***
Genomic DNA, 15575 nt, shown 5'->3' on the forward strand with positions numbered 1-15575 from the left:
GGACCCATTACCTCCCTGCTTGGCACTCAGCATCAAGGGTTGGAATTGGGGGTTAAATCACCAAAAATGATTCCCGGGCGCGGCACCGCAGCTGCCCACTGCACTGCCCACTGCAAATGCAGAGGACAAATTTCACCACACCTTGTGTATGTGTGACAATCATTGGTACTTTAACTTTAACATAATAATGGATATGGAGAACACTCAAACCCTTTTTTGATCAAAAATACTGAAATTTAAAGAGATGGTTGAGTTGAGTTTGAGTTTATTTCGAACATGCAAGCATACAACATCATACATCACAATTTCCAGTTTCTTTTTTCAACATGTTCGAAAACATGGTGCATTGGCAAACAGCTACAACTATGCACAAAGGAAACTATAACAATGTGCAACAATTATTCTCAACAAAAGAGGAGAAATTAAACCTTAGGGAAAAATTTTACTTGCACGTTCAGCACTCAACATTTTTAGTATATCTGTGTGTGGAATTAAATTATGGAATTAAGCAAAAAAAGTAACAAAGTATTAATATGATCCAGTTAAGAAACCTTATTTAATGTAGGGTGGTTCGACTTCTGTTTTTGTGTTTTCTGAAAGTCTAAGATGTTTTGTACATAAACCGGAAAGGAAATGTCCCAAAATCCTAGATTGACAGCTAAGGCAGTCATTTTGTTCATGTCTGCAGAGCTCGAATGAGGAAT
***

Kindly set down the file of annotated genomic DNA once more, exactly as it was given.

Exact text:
Genomic DNA, 15575 nt, shown 5'->3' on the forward strand with positions numbered 1-15575 from the left:
GGACCCATTACCTCCCTGCTTGGCACTCAGCATCAAGGGTTGGAATTGGGGGTTAAATCACCAAAAATGATTCCCGGGCGCGGCACCGCAGCTGCCCACTGCACTGCCCACTGCAAATGCAGAGGACAAATTTCACCACACCTTGTGTATGTGTGACAATCATTGGTACTTTAACTTTAACATAATAATGGATATGGAGAACACTCAAACCCTTTTTTGATCAAAAATACTGAAATTTAAAGAGATGGTTGAGTTGAGTTTGAGTTTATTTCGAACATGCAAGCATACAACATCATACATCACAATTTCCAGTTTCTTTTTTCAACATGTTCGAAAACATGGTGCATTGGCAAACAGCTACAACTATGCACAAAGGAAACTATAACAATGTGCAACAATTATTCTCAACAAAAGAGGAGAAATTAAACCTTAGGGAAAAATTTTACTTGCACGTTCAGCACTCAACATTTTTAGTATATCTGTGTGTGGAATTAAATTATGGAATTAAGCAAAAAAAGTAACAAAGTATTAATATGATCCAGTTAAGAAACCTTATTTAATGTAGGGTGGTTCGACTTCTGTTTTTGTGTTTTCTGAAAGTCTAAGATGTTTTGTACATAAACCGGAAAGGAAATGTCCCAAAATCCTAGATTGACAGCTAAGGCAGTCATTTTGTTCATGTCTGCAGAGCTCGAATGAGGAAT